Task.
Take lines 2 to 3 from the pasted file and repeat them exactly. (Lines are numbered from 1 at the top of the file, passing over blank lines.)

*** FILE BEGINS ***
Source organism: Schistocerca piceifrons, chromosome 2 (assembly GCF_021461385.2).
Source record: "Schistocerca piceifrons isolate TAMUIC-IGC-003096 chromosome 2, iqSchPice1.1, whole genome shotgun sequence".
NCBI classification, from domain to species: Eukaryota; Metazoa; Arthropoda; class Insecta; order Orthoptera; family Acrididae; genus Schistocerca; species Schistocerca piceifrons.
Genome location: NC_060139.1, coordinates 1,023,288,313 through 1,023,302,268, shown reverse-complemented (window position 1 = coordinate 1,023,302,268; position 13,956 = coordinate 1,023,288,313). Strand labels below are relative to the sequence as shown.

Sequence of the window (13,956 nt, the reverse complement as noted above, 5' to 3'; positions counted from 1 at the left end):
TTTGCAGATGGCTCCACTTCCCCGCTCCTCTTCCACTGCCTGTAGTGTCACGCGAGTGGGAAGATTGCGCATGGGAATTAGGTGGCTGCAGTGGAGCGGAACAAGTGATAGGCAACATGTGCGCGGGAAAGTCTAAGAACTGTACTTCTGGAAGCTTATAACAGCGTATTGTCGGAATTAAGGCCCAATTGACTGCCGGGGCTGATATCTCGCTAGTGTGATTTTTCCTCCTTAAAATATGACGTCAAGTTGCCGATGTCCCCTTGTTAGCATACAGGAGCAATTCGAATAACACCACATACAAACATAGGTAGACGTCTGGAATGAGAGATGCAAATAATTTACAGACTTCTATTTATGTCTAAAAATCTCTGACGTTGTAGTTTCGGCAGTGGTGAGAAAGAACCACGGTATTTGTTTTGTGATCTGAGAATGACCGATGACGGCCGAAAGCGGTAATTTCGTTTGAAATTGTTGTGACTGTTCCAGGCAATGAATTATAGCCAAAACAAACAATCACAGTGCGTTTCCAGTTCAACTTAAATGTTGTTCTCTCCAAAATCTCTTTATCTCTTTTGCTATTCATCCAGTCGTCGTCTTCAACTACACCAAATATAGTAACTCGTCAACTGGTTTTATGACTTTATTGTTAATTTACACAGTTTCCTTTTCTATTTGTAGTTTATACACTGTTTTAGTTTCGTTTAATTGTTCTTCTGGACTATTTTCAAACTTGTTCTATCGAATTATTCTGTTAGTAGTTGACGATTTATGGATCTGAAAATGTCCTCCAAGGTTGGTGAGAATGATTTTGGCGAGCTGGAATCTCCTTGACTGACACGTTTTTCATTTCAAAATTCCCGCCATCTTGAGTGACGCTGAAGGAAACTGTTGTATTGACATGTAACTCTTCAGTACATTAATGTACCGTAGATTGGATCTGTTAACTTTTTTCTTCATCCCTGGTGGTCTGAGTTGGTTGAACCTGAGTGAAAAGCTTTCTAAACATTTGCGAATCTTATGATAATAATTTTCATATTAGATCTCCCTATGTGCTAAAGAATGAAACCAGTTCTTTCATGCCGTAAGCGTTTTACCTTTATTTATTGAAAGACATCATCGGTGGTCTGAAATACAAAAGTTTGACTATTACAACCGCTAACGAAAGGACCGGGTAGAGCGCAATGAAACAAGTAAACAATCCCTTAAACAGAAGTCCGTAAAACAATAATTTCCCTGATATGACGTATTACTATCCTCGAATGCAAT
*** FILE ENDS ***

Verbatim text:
Source record: "Schistocerca piceifrons isolate TAMUIC-IGC-003096 chromosome 2, iqSchPice1.1, whole genome shotgun sequence".
NCBI classification, from domain to species: Eukaryota; Metazoa; Arthropoda; class Insecta; order Orthoptera; family Acrididae; genus Schistocerca; species Schistocerca piceifrons.